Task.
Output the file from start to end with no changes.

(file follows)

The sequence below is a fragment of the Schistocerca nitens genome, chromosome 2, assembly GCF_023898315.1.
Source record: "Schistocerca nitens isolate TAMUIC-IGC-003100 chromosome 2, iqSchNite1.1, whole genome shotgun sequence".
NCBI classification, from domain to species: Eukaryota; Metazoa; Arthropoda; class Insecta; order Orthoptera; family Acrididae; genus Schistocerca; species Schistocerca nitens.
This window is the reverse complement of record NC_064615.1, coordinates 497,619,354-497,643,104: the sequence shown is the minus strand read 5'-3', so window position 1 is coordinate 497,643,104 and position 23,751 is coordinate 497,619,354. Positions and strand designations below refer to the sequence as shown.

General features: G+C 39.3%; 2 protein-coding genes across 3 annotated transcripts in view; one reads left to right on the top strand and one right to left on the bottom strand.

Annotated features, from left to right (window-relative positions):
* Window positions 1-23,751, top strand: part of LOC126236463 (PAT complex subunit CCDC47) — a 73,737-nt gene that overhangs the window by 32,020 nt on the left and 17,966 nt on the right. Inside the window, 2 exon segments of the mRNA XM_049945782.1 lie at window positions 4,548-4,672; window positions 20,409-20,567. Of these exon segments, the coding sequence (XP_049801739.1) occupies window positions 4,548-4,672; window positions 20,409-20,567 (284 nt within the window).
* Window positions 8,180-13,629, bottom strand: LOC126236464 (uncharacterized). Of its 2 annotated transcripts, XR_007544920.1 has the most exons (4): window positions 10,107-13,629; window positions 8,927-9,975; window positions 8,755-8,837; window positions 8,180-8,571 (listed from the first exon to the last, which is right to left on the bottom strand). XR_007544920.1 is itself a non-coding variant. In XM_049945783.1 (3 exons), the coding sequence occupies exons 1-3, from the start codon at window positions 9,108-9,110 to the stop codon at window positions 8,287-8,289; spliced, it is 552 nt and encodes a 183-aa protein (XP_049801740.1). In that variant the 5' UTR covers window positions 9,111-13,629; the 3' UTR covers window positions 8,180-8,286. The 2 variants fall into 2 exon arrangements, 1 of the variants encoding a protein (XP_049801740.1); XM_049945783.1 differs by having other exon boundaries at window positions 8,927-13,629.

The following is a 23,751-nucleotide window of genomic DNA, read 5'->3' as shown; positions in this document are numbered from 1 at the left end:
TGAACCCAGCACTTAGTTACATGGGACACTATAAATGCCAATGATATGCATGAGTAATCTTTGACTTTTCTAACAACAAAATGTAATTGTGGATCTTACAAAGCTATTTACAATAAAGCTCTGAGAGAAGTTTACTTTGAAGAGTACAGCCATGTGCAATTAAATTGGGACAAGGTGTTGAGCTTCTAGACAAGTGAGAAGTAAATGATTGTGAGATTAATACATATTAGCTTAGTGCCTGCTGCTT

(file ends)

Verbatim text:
The sequence below is a fragment of the Schistocerca nitens genome, chromosome 2, assembly GCF_023898315.1.
Source record: "Schistocerca nitens isolate TAMUIC-IGC-003100 chromosome 2, iqSchNite1.1, whole genome shotgun sequence".
NCBI classification, from domain to species: Eukaryota; Metazoa; Arthropoda; class Insecta; order Orthoptera; family Acrididae; genus Schistocerca; species Schistocerca nitens.
This window is the reverse complement of record NC_064615.1, coordinates 497,619,354-497,643,104: the sequence shown is the minus strand read 5'-3', so window position 1 is coordinate 497,643,104 and position 23,751 is coordinate 497,619,354. Positions and strand designations below refer to the sequence as shown.

General features: G+C 39.3%; 2 protein-coding genes across 3 annotated transcripts in view; one reads left to right on the top strand and one right to left on the bottom strand.

Annotated features, from left to right (window-relative positions):
* Window positions 1-23,751, top strand: part of LOC126236463 (PAT complex subunit CCDC47) — a 73,737-nt gene that overhangs the window by 32,020 nt on the left and 17,966 nt on the right. Inside the window, 2 exon segments of the mRNA XM_049945782.1 lie at window positions 4,548-4,672; window positions 20,409-20,567. Of these exon segments, the coding sequence (XP_049801739.1) occupies window positions 4,548-4,672; window positions 20,409-20,567 (284 nt within the window).
* Window positions 8,180-13,629, bottom strand: LOC126236464 (uncharacterized). Of its 2 annotated transcripts, XR_007544920.1 has the most exons (4): window positions 10,107-13,629; window positions 8,927-9,975; window positions 8,755-8,837; window positions 8,180-8,571 (listed from the first exon to the last, which is right to left on the bottom strand). XR_007544920.1 is itself a non-coding variant. In XM_049945783.1 (3 exons), the coding sequence occupies exons 1-3, from the start codon at window positions 9,108-9,110 to the stop codon at window positions 8,287-8,289; spliced, it is 552 nt and encodes a 183-aa protein (XP_049801740.1). In that variant the 5' UTR covers window positions 9,111-13,629; the 3' UTR covers window positions 8,180-8,286. The 2 variants fall into 2 exon arrangements, 1 of the variants encoding a protein (XP_049801740.1); XM_049945783.1 differs by having other exon boundaries at window positions 8,927-13,629.

The following is a 23,751-nucleotide window of genomic DNA, read 5'->3' as shown; positions in this document are numbered from 1 at the left end:
TGAACCCAGCACTTAGTTACATGGGACACTATAAATGCCAATGATATGCATGAGTAATCTTTGACTTTTCTAACAACAAAATGTAATTGTGGATCTTACAAAGCTATTTACAATAAAGCTCTGAGAGAAGTTTACTTTGAAGAGTACAGCCATGTGCAATTAAATTGGGACAAGGTGTTGAGCTTCTAGACAAGTGAGAAGTAAATGATTGTGAGATTAATACATATTAGCTTAGTGCCTGCTGCTT